Lost & Found


So I made good on my plan to mass transport myself to work today, and got a slightly slow start, boarding the No. 4 MTA bus on Sunset Boulevard at 7:10 a.m. where I took the above snap of my $3 all-day ticket and then promptly lost it. Seriously, it just vanished after I put it in my shirt pocket and never touched it again.

Thank the heavens I didn’t find it lost until I was ensconsed in my cubicle some 90 minutes and two train rides later. I shuddered at how $250-fine busted I might have been had I been asked to produce the ticket on the Blue Line or Green Line train. And don’t you kow that if I’d known it was gone during the trips my anxiety would’ve been like a magnet to whatever ticket enforcement personnel were in my vicinity.

Trust me, before settling in to the day’s tasks I tore apart my daypack, dove deep through every pocket twice, thumbed through every page of every piece of bound, lose or news paper I had with me… even looked down through the sleeves of my jacket in hopes the ticket might have somehow migrated there.

Nope. It was just g-o-n-e, and if you know me you know how I just can’t accept that and how I dwelled in semi-exasperated disbelief for a good long stretch of the morning. Eventually I did my best to shrug it off, but even well into the afternoon I’d find myself sitting up straight and looking down at my shirt pocket as if somehow I might have missed it or it just miraculously reappeared. Then I’d mumble something like “That’s just not right.”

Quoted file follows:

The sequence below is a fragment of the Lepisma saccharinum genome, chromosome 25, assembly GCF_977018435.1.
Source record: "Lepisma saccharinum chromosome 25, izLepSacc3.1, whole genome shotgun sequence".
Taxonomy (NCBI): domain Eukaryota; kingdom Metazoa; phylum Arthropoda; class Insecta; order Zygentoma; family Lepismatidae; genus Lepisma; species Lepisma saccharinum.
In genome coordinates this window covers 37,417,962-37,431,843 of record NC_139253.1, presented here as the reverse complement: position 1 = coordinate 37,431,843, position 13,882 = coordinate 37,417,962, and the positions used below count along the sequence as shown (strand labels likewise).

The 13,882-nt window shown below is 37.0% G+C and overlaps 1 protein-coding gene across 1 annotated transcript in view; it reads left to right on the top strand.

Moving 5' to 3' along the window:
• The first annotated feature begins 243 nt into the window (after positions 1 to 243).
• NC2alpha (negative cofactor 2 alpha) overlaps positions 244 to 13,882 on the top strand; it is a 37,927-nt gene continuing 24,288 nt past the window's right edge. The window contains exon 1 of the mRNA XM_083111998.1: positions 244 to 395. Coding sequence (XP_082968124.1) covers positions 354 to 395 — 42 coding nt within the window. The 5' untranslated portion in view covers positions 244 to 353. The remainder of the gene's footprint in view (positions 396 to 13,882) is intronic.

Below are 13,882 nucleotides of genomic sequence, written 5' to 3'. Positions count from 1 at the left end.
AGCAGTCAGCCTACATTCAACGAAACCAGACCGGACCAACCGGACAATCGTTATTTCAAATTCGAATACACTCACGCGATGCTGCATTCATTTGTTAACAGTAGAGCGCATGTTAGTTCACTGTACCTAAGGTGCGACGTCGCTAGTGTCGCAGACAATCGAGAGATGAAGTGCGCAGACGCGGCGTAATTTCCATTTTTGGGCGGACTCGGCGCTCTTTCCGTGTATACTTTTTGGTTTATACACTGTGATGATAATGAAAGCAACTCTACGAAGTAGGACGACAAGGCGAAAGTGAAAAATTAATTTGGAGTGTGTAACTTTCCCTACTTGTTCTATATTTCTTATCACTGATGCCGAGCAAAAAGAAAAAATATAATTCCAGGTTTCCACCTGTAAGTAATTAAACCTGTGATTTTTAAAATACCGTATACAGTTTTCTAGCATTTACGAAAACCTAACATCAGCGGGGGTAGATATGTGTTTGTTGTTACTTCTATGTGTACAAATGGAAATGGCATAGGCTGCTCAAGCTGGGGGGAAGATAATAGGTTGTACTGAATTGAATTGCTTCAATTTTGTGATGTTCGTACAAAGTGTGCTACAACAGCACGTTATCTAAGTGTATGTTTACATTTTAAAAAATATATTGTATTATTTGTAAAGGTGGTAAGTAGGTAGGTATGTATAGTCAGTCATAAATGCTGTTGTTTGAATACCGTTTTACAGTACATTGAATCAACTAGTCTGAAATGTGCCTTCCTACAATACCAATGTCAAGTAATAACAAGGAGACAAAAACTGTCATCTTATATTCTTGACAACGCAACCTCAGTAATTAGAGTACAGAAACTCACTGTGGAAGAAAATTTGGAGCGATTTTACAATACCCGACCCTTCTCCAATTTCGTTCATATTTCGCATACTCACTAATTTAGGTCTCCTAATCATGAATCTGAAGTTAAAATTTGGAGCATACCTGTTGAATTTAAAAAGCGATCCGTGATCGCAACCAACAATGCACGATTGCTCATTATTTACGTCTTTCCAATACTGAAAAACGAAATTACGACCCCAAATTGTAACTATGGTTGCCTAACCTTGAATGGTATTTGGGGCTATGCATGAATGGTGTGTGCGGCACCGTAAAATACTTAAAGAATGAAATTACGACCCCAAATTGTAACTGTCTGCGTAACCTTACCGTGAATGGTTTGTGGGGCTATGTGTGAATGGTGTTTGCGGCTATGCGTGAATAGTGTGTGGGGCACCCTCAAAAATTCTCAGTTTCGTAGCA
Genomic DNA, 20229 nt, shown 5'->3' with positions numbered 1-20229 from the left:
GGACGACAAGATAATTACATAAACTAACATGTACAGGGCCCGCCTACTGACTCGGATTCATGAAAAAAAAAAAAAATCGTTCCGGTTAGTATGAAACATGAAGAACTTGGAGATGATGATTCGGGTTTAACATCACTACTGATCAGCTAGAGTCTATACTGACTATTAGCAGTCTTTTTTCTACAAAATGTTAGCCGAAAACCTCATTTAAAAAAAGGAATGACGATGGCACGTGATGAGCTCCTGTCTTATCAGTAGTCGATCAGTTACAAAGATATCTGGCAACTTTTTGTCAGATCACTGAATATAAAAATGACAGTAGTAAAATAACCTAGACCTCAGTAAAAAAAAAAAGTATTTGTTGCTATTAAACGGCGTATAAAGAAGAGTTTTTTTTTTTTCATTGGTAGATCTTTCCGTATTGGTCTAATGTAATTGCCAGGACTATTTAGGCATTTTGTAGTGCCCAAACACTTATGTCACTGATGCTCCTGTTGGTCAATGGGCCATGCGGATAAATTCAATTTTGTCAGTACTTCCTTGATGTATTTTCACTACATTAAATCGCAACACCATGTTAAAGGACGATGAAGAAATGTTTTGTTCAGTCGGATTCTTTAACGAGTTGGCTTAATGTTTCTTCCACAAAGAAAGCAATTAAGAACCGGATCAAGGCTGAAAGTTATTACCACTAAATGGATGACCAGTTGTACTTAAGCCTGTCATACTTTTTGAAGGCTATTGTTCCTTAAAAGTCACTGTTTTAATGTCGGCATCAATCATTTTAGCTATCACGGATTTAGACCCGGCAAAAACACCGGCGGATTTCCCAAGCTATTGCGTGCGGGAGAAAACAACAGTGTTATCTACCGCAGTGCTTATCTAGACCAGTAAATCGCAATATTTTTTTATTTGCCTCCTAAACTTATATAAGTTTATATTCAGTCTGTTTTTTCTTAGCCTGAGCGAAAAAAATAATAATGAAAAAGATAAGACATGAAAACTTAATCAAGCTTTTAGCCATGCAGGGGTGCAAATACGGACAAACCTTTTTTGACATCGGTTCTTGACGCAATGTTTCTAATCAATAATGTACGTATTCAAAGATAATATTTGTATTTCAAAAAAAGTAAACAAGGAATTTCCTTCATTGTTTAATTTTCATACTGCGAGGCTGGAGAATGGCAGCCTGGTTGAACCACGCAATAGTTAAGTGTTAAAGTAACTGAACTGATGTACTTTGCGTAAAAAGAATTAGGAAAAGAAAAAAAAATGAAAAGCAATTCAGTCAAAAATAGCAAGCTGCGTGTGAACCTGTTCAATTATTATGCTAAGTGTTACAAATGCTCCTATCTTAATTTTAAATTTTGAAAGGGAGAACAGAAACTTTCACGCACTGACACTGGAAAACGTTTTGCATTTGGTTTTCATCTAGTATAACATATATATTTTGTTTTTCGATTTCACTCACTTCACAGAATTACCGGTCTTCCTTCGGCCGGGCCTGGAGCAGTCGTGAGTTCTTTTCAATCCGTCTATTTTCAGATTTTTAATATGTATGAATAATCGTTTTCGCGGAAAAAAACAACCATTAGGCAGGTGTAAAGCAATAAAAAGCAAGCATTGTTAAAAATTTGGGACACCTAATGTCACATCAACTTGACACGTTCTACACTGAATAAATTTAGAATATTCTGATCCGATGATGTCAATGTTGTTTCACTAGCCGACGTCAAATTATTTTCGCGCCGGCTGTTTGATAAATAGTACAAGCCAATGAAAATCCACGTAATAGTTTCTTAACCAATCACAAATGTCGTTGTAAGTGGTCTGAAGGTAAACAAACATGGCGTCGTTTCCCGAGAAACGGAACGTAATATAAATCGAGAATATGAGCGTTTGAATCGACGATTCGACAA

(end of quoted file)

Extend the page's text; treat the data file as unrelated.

At the end of the day I had to fork over another three bucks for the rides home and all went smoothly. Getting off the Green Line train at the Imperial/Wilmington station I had a nice encounter with a fellow traveler, a weary bearded African American man about my age who descended the stairs with me displaying a pronounced limp. Out of nowhere beside me he wished me a “blessed holiday” and I wished him the same. He told me he’d spent all his money on his 9 year old.

“You know how that is.”

Yes, I did know how that is, remembering one of the last Christmases I shared with my daughter when she was that age.

Thinking he would next ask me for some spare green I stiffened for the pitch, but it didn’t come and I felt guilty. Instead at the bottom of the stairs he turned and headed off, reiterating his sincere wishes that I be blessed this season.

Afterwards, standing there in the heart of Watts in the chilly night air waiting for the northbound Blue Line to arrive I realized I was.

A Flickr photoset of the commute is here.

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Will Campbell arrived in town via the maternity ward at Good Sam Hospital way back in OneNineSixFour and has never stopped calling Los Angeles home. Presently he lives in Silver Lake with his wife Susan, their cat Rocky, dogs Terra and Hazel, and a red-eared slider turtle named Mater. Blogging since 2001, Will's web endeavors extend back to 1995 with laonstage.com, a comprehensive theater site that was well received but ever-short on capital (or a business model). The pinnacle of his online success (which speaks volumes) arrived in 1997, when much to his surprise, a hobby site he'd built called VisuaL.A. was named "best website" in Los Angeles magazine's annual "Best of L.A." issue. He enjoys experiencing (and writing about) pretty much anything creative, explorational and/or adventurous, loves his ebike, is a better tennis player than he is horr golfer, and a lover of all creatures great and small -- emphasis on "all."